-Maggie I also read, you work as assistant of an ambassador during the day and DJ for the rest of the time. Ho do these 2 very varied occupations feed themselves?
Maggie: Haha, yeah, it’s kind of a strange combination, I guess! I think it comes from needing both structure and creativity in my life. I’ve tried only having an office job in politics and only working freelance in the creative industries, but I somehow always end up feeling like a part of me is missing… I love politics (I think my passion for feminism is part of that) – and I’ve always wanted to somehow help making the world a better place, hence I studied International Relations and work at an Embassy now. Diplomacy and communication between nations is extremely important I think – the challenges we are facing now are global, and we need to solve them together.  
When it comes to DJing, that feels more like a hobby, even though I do it professionally and earn money on it. Music has been extremely important to me since childhood, so it feels more like a part of my personality than just a job! When I’m not DJing in a club or at an event, I’m happy just sitting on the floor in my living room, mixing new songs together and just enjoying it! That said, music has also connected me with a lot of very interesting people around the world, so I guess there’s some international relations in that too, haha!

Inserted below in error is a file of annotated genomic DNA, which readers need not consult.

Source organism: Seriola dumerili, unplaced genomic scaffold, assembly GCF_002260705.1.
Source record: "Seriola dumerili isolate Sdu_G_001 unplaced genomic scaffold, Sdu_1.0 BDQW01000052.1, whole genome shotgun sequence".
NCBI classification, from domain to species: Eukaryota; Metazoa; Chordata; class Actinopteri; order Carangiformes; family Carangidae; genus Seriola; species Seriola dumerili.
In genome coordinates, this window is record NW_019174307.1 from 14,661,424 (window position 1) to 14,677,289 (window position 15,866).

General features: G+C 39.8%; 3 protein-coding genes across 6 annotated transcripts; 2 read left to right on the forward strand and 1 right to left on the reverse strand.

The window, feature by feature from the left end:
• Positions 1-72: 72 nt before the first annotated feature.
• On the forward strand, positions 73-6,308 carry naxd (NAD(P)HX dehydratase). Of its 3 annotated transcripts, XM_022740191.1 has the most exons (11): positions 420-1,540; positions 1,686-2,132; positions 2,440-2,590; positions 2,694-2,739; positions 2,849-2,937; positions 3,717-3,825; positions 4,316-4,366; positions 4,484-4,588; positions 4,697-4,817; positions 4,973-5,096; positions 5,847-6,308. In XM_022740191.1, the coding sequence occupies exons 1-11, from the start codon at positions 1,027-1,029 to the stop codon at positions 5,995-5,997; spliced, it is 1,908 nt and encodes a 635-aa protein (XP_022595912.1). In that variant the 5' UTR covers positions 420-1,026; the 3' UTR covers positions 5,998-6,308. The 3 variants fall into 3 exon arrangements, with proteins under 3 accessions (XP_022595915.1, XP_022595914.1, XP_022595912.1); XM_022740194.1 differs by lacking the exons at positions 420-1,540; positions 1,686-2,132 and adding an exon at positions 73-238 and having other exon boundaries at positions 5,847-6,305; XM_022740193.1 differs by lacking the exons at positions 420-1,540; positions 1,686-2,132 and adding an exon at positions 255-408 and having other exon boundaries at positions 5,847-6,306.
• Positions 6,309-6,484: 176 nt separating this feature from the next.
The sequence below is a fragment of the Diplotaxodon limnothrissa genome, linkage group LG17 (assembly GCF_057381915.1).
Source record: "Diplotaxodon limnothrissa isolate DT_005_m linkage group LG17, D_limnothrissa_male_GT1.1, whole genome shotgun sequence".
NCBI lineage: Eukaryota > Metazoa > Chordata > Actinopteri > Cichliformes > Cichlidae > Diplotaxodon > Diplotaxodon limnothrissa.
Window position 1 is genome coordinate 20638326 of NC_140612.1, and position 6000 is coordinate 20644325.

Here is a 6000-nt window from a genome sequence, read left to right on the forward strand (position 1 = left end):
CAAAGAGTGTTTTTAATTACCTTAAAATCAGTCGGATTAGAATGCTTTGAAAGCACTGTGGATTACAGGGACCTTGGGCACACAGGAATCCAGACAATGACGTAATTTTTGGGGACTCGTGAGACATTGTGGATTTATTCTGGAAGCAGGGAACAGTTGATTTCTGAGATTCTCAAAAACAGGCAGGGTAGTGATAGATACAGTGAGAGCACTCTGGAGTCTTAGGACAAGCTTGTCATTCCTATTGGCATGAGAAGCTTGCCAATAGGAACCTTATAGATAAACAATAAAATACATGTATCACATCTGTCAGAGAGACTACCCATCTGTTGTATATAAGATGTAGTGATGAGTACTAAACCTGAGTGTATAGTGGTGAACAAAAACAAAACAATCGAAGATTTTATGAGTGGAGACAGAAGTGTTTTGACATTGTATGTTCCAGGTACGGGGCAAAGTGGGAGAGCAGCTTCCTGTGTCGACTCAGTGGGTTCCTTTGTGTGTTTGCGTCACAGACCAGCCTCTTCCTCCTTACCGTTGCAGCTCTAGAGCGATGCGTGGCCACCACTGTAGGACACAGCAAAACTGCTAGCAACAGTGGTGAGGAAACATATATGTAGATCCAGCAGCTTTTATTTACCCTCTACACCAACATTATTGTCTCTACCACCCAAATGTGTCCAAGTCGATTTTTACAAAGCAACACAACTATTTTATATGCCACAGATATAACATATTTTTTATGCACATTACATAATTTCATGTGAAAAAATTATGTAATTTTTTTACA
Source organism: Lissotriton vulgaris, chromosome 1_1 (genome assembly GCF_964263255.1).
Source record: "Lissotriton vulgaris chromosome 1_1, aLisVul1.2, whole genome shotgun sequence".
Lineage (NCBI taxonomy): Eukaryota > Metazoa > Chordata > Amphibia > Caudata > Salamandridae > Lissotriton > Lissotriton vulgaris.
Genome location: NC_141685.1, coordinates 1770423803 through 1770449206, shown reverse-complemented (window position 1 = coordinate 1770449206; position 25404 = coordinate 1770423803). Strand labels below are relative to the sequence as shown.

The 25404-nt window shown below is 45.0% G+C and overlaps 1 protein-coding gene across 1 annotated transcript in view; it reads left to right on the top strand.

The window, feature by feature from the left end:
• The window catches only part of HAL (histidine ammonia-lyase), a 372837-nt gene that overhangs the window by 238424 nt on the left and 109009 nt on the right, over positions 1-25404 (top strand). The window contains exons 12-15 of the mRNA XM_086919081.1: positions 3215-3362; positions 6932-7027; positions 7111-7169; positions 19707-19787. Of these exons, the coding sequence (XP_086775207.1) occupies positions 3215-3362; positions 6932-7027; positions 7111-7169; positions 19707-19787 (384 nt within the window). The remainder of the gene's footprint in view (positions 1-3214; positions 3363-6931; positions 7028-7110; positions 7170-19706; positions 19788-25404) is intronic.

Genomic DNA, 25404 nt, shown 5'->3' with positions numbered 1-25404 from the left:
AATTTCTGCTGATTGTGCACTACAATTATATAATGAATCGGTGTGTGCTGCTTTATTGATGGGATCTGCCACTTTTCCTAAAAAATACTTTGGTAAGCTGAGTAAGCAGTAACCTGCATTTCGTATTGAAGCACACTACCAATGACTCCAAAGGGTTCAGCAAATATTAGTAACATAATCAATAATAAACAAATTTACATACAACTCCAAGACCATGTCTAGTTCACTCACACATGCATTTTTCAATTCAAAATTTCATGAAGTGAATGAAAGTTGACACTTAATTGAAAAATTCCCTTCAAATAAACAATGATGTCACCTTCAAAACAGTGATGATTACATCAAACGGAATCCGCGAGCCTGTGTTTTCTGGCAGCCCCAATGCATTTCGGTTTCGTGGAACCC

-Anna, I read you also work as a freelance photographer and are specially interested in aesthetics. What stimulates you creatively in this aspect? In what things that you grab with your camera you see beauty? Do you have a favourite subject?
I think it is impossible for a photographer not to be interested in aesthetics, it doesn’t matter if you are a fashion photographer or a photojournalist, I don’t know any photographer who doesn’t care about light, composition or framing. I see beauty in most things, from wrinkly skin to architecture. My favorite subjects to photograph are people and nature, you can tell so much about a person from just one look, and nature is a never-ending mystery of beautiful colours and weird textures.
-And last but not least, have you thought what you want your legacy to be?  
Anna: If we were ever to have a legacy I would want it to be that we made some sort of positive change in the battle for equality.
Maggie: Yes, that’s the goal! If we can inspire just one person, show that there’s room for everyone to be successful in their own way, that’s something I would be proud of.
PS: -Any favourite quote, slogan or motto?
Maggie: Yeah, I have one from the Notorious RBG (Ruth Bader Ginsberg, US Supreme Court Justice): “Fight for the things that you care about. But do it in a way that will lead others to join you.” Cause that’s pretty much what The Doyennes is all about.